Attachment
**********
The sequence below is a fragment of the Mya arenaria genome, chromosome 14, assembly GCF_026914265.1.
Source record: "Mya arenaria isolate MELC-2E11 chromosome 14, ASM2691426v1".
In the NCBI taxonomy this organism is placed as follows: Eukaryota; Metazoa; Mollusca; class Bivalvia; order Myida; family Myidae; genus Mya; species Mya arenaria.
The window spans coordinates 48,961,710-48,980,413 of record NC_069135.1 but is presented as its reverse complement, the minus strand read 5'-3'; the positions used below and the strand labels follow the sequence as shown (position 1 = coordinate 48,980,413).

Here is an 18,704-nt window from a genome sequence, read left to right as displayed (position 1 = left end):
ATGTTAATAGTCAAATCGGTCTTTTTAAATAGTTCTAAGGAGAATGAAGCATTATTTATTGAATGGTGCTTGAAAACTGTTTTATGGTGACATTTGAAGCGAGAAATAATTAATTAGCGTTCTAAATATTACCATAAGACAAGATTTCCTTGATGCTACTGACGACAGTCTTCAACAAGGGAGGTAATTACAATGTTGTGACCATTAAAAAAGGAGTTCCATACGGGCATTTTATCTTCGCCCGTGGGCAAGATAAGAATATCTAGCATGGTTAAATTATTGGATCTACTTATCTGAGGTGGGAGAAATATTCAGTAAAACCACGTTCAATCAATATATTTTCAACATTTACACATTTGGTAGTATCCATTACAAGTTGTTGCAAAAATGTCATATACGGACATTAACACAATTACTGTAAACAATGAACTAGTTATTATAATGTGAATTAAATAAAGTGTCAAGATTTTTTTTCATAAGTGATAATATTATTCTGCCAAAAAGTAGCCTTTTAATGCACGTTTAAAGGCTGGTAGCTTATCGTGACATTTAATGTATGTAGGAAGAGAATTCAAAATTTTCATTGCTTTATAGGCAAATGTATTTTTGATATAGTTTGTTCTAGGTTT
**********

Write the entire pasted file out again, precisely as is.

The sequence below is a fragment of the Mya arenaria genome, chromosome 14, assembly GCF_026914265.1.
Source record: "Mya arenaria isolate MELC-2E11 chromosome 14, ASM2691426v1".
In the NCBI taxonomy this organism is placed as follows: Eukaryota; Metazoa; Mollusca; class Bivalvia; order Myida; family Myidae; genus Mya; species Mya arenaria.
The window spans coordinates 48,961,710-48,980,413 of record NC_069135.1 but is presented as its reverse complement, the minus strand read 5'-3'; the positions used below and the strand labels follow the sequence as shown (position 1 = coordinate 48,980,413).

Here is an 18,704-nt window from a genome sequence, read left to right as displayed (position 1 = left end):
ATGTTAATAGTCAAATCGGTCTTTTTAAATAGTTCTAAGGAGAATGAAGCATTATTTATTGAATGGTGCTTGAAAACTGTTTTATGGTGACATTTGAAGCGAGAAATAATTAATTAGCGTTCTAAATATTACCATAAGACAAGATTTCCTTGATGCTACTGACGACAGTCTTCAACAAGGGAGGTAATTACAATGTTGTGACCATTAAAAAAGGAGTTCCATACGGGCATTTTATCTTCGCCCGTGGGCAAGATAAGAATATCTAGCATGGTTAAATTATTGGATCTACTTATCTGAGGTGGGAGAAATATTCAGTAAAACCACGTTCAATCAATATATTTTCAACATTTACACATTTGGTAGTATCCATTACAAGTTGTTGCAAAAATGTCATATACGGACATTAACACAATTACTGTAAACAATGAACTAGTTATTATAATGTGAATTAAATAAAGTGTCAAGATTTTTTTTCATAAGTGATAATATTATTCTGCCAAAAAGTAGCCTTTTAATGCACGTTTAAAGGCTGGTAGCTTATCGTGACATTTAATGTATGTAGGAAGAGAATTCAAAATTTTCATTGCTTTATAGGCAAATGTATTTTTGATATAGTTTGTTCTAGGTTT